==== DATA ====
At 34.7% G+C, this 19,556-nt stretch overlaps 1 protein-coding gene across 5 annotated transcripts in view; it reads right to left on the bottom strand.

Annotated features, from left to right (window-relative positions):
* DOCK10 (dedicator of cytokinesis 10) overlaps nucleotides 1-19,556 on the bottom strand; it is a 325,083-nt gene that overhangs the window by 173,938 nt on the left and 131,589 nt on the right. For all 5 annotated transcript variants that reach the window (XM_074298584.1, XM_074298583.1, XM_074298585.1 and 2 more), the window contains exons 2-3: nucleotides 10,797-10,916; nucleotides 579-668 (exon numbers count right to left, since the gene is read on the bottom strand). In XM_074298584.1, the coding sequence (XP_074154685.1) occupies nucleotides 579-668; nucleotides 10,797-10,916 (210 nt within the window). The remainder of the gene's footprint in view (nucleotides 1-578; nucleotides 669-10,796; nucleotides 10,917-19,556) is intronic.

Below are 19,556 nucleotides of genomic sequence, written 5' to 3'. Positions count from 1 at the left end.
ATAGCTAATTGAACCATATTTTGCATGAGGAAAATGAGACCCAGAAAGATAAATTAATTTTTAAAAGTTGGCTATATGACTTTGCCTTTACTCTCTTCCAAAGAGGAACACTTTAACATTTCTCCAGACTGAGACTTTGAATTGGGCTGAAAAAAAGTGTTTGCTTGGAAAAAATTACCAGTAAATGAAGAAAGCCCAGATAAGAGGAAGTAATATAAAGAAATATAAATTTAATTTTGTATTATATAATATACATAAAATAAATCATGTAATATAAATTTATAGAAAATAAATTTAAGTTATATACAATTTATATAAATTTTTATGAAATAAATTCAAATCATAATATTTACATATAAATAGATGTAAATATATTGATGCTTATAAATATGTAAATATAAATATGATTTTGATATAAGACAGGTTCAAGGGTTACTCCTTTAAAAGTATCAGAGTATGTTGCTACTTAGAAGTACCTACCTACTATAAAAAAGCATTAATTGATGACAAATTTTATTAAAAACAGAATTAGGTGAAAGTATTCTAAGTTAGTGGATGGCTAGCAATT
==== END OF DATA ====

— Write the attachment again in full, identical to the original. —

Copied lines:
At 34.7% G+C, this 19,556-nt stretch overlaps 1 protein-coding gene across 5 annotated transcripts in view; it reads right to left on the bottom strand.

Annotated features, from left to right (window-relative positions):
* DOCK10 (dedicator of cytokinesis 10) overlaps nucleotides 1-19,556 on the bottom strand; it is a 325,083-nt gene that overhangs the window by 173,938 nt on the left and 131,589 nt on the right. For all 5 annotated transcript variants that reach the window (XM_074298584.1, XM_074298583.1, XM_074298585.1 and 2 more), the window contains exons 2-3: nucleotides 10,797-10,916; nucleotides 579-668 (exon numbers count right to left, since the gene is read on the bottom strand). In XM_074298584.1, the coding sequence (XP_074154685.1) occupies nucleotides 579-668; nucleotides 10,797-10,916 (210 nt within the window). The remainder of the gene's footprint in view (nucleotides 1-578; nucleotides 669-10,796; nucleotides 10,917-19,556) is intronic.

Below are 19,556 nucleotides of genomic sequence, written 5' to 3'. Positions count from 1 at the left end.
ATAGCTAATTGAACCATATTTTGCATGAGGAAAATGAGACCCAGAAAGATAAATTAATTTTTAAAAGTTGGCTATATGACTTTGCCTTTACTCTCTTCCAAAGAGGAACACTTTAACATTTCTCCAGACTGAGACTTTGAATTGGGCTGAAAAAAAGTGTTTGCTTGGAAAAAATTACCAGTAAATGAAGAAAGCCCAGATAAGAGGAAGTAATATAAAGAAATATAAATTTAATTTTGTATTATATAATATACATAAAATAAATCATGTAATATAAATTTATAGAAAATAAATTTAAGTTATATACAATTTATATAAATTTTTATGAAATAAATTCAAATCATAATATTTACATATAAATAGATGTAAATATATTGATGCTTATAAATATGTAAATATAAATATGATTTTGATATAAGACAGGTTCAAGGGTTACTCCTTTAAAAGTATCAGAGTATGTTGCTACTTAGAAGTACCTACCTACTATAAAAAAGCATTAATTGATGACAAATTTTATTAAAAACAGAATTAGGTGAAAGTATTCTAAGTTAGTGGATGGCTAGCAATT